Time flies, and before long the group disbanded. We were all going our separate ways, college or whatever. Gary said to me, "You guys were the group that I enjoyed playing with the most," and handed me a 45 of Billy's rendition of "My Wild Irish Rose" on Valentine Records [owned by Billy Mure and distributed by Golden Crest]. Gary went on to big-time gigs, playing on the soundtrack to "Animal House" and with singer Stephen Bishop.

I then went to college at Oswego State University in New York state and became a music major, singing in the choir, men's glee club, and a jazz and show tune-type group called the State Singers. We toured around the state singing at various schools, etc. I actually got a degree.

In college I actually sang some opera: "Che Gelida Manina" from Puccini's "La Bohème" as a recital song—not bad, and I can still do it. I have a recording of it.

After college I hooked up with Johnny and did an acoustic thing for a while, but it never quite got off the ground. We called ourselves Old Friends.

Working at Shelley Products

Then a strange coincidence: I was looking for some work and got a temporary job at a place called Shelley Products. It was a record pressing plant and my job was to put defective 45s into a machine that punched out the labels so they could reuse the plastic. I had no knowledge of why the records were rejected, or what percentage. The plant was very busy and appeared to be well run. I didn't realize at the time that the man I saw walking around the plant was Clark Galehouse, and that he had recorded us across the street at Shelley Products studios five years before.

I remember a pressing-machine operator handing me a 33 rpm LP record right off the press and putting it in a sleeve. It still felt warm walking home. It was the Moody Blues on Threshold Records, distributed by London. They pressed records for a lot of the major labels there. Here's another interesting story. I was telling this story to the barber that cuts my hair and he told me, "Oh you mean on Broadway in Huntington Station? I lived there as a kid and we used to jump over the fence at night and go through the trash looking for good records they threw away. Some were big hits." I couldn't believe he told me that.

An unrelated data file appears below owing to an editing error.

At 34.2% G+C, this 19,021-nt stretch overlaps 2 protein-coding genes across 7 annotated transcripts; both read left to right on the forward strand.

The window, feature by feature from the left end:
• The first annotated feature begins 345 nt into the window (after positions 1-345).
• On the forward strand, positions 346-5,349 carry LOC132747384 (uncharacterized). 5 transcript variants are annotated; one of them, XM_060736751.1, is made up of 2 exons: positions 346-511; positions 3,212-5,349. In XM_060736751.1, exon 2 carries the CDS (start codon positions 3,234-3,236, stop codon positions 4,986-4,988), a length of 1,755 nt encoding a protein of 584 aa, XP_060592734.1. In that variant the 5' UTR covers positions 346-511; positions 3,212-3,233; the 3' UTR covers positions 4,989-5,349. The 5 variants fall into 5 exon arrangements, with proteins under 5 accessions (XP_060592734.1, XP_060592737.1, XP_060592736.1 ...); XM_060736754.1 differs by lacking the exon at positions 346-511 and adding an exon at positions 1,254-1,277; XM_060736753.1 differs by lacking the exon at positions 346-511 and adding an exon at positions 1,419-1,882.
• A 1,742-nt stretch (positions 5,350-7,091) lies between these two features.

Shelley Products warehouse, 220 Broadway, Huntington Station, early 1970s  Shelley Products warehouse, 220 Broadway, Huntington Station, early 1970s  220 Broadway, Huntington Station, 2009220 Broadway, Huntington Station, 2009

* * * * * * * * * *

After a time on the West Coast doing some music with another friend from Oyster Bay, I eventually, in 1980, got myself certified to teach music in New York state and worked as a general music teacher in Mount Sinai, Long Island for 30 years. What a long strange trip, but I was dealt some good cards. Great job all in all.

I had to figure out how can I enjoy singing "Twinkle, Twinkle, Little Star" with kindergartners. Ha, ha, I did—I pretended it was me! With my elementary chorus I would get chills during the concerts thinking, "They were just like me growing up."

For the final concert with my elementary school chorus, the last song we did was "California Dreamin'" with me on guitar. It wasn't all smooth sailing in the job, but I got to work doing something very special to me.

It's been great! I love music! I still think I'd like to get into a doo-wop group.

Younger Generation images courtesy Jim Dean, others courtesy Golden Crest Records

With thanks to Red "Soul Detective" Kelly

There were other Younger Generation groups on Monument (1965), Epic (1969) and Brass (1979).